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how does studying influence the way we think? watch

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    One thing that I've noticed in the past weeks that my own thinking "skills" (like, asking questions and finding creative ways of answering them) declines in relation to the amount of time I spend studying other people's ideas. This makes sense, of course, because their ideas then influence my answers - I might think of someone else's solution to a problem first and might thus not be able to think of another solution as the first one will always be on my mind.
    I am not saying that it is counterproductive to study (it certainly is important to know what others have had to say), but it seems to influence my thinking processes tremendously.

    any thoughts?


    (I'm not sure if this is the right forum for this, if not, I'm sorry!)
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    No, this seems well suited to the content of the forum.

    I work as an oral historian, and I have come to increasingly study how institutions, such as universities, influence and shape those people who work within them. University, as the learning of technical skills, rhetoric, etc, certainly moulds how we discuss, and how we approach data (more questioningly, I'd hope). This is why, if you study the history of discipline formation, you see how certain centres will produce scholars who "think in a certain way", or wax lyrical on a new model, hypothesis, or technique. It's observable in how my one-time ilk of archaeologists and anthropologists went out into the empire (Cunningham at the Archaeological Survey of India; M. Wheeler, also at the ASI) to teach a certain way. I'll avoid getting too precise on archaeology, but it's a useful case-study; Wheeler's techniques, taught at Taxila in India during the 1940s and 1950s, were practiced, and still are, in terms of research methodology and excavation techniques.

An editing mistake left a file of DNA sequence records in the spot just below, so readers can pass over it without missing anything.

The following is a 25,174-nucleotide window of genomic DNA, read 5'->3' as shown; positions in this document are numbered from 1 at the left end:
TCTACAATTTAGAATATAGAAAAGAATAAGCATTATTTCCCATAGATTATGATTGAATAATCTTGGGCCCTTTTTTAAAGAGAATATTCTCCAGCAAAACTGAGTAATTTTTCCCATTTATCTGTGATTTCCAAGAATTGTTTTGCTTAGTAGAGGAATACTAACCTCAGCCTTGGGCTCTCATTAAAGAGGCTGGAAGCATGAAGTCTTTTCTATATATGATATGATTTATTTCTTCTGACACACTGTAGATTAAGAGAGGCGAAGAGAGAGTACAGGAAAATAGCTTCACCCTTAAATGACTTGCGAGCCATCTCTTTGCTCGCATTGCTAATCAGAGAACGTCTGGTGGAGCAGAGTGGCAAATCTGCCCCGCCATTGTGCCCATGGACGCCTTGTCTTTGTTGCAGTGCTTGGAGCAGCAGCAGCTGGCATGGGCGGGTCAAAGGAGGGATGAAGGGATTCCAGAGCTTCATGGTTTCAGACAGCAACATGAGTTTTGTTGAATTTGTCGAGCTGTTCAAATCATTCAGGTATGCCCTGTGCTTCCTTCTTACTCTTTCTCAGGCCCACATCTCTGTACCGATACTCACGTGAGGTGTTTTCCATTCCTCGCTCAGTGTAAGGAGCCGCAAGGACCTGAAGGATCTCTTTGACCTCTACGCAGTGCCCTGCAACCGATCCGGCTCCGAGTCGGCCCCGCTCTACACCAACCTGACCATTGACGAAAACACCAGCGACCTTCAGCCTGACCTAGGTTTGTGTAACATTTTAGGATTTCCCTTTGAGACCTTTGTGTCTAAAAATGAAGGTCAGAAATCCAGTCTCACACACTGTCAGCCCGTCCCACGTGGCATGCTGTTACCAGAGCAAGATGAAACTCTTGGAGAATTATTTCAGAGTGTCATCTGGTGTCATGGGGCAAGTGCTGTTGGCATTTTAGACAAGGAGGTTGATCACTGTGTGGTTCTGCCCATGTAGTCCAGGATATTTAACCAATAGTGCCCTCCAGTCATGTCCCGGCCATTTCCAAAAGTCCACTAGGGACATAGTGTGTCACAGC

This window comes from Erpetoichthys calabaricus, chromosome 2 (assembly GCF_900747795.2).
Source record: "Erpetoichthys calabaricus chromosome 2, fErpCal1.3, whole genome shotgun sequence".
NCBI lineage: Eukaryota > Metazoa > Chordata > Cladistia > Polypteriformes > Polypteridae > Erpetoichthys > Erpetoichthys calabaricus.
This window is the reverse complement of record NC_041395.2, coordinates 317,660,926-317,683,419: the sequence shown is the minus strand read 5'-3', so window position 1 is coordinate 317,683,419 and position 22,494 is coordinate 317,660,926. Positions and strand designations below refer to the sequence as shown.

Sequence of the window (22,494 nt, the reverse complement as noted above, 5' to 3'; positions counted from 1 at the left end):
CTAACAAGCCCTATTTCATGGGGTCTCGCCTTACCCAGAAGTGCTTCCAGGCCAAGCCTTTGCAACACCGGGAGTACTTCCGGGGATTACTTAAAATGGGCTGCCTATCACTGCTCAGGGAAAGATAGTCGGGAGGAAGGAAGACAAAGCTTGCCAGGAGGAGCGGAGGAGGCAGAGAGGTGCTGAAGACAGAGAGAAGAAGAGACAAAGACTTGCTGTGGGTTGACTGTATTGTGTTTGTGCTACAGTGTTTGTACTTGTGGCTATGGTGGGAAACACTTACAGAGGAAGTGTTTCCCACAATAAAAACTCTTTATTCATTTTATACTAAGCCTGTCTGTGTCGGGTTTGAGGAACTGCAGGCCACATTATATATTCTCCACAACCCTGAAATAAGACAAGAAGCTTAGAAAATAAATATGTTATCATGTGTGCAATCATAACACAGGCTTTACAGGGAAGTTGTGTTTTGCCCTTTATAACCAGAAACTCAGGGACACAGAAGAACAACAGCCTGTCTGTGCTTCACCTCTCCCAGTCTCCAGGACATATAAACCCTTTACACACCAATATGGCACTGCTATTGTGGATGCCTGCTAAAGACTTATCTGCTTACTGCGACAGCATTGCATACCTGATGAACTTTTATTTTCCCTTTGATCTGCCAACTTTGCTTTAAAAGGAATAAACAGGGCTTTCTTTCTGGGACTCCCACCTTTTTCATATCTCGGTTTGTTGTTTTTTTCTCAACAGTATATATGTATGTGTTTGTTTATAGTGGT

Personal relationships, the authority of the pedagogue in universities, if you will, may have some effect; that explains why we discuss "schools of thought", as groups of people working in tandem, sometimes in contention, and working toward particular goals. This is why the "critical voice" of books and articles, for example, is often so similar, at least in archaeology; there are "ways" of structuring arguments, submitting conclusions, discussing contentious issues, each of which appear quite generic in tone and delivery ... not that we're academic drones, of course.
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    i analyse books too much when i read them, and i look for bias in newspaper articles.
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    Nowaydas It's more of an issue of the way I think influencing the way I study.
 
 
 
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